JS Snippet #1 — Callbacks

In the recent months, many things have happened, including the end of the course, and the beginning of the job hunt in a new industry. It has all been a bit of a whirl wind, and I don’t wish to go into a million details about it in one go, so instead I’ve decided to occasionally divulge some of what I’m learning on the side. Namely, a lot of JavaScript.

One particular tech test I was asked to complete as part of an interview process required the use of pure JavaScript. Since this means not very much to most people reading, the reaction this recieved was something along the lines of:


You see, we learned a basic overview of JavaScript at Makers, and then were introduced to some libraries (like jQuery, or AngularJS), that do LOADS of JS things in the background. These libraries are written in JavaScript, but apparently you can get by just fine with the basics, and most things are done for you. So, weirdly, I didn’t know much JavaScript.

But, as we learned to do very well throughout the course, one perseveres.
And persevere I did, because my familiarity with the language just grows. However, I’ve found a number of bits here and there that trip me up constantly, and I’m still working on figuring these out. The basics. But necessary basics.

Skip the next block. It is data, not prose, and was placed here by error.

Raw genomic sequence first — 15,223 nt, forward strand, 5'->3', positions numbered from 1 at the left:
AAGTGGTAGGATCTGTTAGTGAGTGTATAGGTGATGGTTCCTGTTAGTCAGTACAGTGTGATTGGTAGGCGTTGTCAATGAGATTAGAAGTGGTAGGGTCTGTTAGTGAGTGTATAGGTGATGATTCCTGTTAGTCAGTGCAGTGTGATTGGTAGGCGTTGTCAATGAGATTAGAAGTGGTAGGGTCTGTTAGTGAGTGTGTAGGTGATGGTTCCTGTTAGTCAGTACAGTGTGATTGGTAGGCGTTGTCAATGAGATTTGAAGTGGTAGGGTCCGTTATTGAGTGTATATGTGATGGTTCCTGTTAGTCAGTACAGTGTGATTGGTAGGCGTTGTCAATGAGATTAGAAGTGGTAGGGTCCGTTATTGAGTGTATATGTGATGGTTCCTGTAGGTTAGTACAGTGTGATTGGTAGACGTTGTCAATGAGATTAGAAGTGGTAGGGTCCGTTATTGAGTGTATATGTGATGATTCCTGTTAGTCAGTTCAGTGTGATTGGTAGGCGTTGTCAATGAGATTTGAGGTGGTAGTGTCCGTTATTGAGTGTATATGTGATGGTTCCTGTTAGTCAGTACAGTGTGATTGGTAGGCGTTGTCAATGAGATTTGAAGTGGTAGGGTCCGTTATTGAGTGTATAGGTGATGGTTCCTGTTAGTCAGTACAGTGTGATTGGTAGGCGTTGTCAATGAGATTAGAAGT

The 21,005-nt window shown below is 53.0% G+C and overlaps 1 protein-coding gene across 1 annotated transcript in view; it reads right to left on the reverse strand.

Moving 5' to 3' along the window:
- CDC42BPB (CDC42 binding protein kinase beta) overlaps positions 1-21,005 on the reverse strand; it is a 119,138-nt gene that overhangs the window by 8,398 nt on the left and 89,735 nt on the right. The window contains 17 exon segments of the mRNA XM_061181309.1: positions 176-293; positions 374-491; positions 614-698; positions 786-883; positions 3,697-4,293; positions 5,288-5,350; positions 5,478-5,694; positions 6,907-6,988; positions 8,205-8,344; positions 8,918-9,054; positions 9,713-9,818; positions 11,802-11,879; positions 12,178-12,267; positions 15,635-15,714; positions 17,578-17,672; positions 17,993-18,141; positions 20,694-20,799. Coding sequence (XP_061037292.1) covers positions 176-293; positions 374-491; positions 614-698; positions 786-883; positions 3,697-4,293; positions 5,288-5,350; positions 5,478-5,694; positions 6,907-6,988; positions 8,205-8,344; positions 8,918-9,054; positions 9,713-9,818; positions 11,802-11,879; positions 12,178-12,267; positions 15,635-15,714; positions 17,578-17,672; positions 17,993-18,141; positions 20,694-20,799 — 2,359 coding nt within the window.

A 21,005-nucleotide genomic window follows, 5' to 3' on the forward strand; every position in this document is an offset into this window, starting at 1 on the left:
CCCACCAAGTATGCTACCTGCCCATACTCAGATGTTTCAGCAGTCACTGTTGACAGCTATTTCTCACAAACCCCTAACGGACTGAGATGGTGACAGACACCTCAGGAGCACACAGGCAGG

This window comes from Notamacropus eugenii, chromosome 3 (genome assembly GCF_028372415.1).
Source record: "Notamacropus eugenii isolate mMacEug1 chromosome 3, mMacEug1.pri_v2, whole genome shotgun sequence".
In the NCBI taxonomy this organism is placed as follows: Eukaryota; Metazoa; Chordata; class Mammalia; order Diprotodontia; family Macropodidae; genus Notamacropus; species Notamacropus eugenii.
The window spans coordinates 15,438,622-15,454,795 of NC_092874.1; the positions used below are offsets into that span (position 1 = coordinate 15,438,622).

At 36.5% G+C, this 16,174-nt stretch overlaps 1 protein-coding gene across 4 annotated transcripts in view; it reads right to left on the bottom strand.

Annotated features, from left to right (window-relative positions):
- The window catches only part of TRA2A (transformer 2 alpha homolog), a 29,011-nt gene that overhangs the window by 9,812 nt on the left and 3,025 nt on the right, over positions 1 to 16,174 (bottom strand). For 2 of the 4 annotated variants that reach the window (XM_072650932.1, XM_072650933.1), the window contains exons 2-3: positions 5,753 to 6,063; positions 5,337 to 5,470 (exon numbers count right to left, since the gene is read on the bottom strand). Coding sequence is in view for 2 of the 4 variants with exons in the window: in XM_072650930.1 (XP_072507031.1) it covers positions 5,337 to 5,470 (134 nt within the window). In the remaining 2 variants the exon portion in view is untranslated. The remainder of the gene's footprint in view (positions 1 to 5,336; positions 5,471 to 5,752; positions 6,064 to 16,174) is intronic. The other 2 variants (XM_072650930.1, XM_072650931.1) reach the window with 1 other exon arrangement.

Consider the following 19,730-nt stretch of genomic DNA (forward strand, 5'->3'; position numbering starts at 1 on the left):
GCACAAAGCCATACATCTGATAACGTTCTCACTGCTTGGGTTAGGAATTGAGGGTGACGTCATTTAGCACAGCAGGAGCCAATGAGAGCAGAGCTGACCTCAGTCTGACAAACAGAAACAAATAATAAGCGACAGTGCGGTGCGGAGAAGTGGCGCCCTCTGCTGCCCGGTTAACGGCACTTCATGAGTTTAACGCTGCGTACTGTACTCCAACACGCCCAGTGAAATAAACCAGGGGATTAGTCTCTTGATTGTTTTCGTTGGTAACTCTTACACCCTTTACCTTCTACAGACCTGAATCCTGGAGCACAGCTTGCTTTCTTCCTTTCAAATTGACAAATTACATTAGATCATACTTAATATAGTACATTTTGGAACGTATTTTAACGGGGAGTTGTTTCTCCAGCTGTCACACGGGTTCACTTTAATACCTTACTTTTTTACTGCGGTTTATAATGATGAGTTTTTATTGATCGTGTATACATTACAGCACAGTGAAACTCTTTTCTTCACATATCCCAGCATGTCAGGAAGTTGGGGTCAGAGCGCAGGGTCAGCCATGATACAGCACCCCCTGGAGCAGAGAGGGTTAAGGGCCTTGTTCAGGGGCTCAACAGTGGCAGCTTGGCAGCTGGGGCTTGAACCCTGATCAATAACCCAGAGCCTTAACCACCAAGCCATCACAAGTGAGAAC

And I’ve decided to log some of that here! Starting with callbacks.
To explain callbacks, I need to explain asynchronicity.

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Percentage-ly Speaking

Something has shifted in the cohorts’ dynamic over the past few weeks, because things are getting real. Though we’ve been going through some gruelling bits of new material— I have frequently (99.9% of the time) wished to throw my laptop out the window and follow suit—it stands to show that this has still been a great decision, because I’m still here (about 70% of me), and I’m still banging my forehead against the keyboard in hopes of producing functional, sexy code. Sometimes  it works.

More often than not (60% of the time), it doesn’t.

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Rollin’ on Rails

Last week I was asked to explain what a framework was. But the questioner was a good friend with no knowledge of the programming world, which made it especially challenging to explain – partially because I’m not 100% sure how to explain it to myself.

This conversation began when I was talking about the week I was having. It was week 7 last week, and we were introduced to Rails. According to a google search:

Rails is a model–view–controller (MVC) framework, providing default structures for a database, a web service, and web pages.

We learned about the components of a framework (servers, databases, the web) when we worked on Sinatra and PostgreSQL in week 3 (OMG WHEN DID WE REACH WEEK 8 !?), but this week we learned about the *magic* of Rails, which builds everything we learned about during weeks 3 & 4 in a few keystrokes. Sort of.

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Groups Galore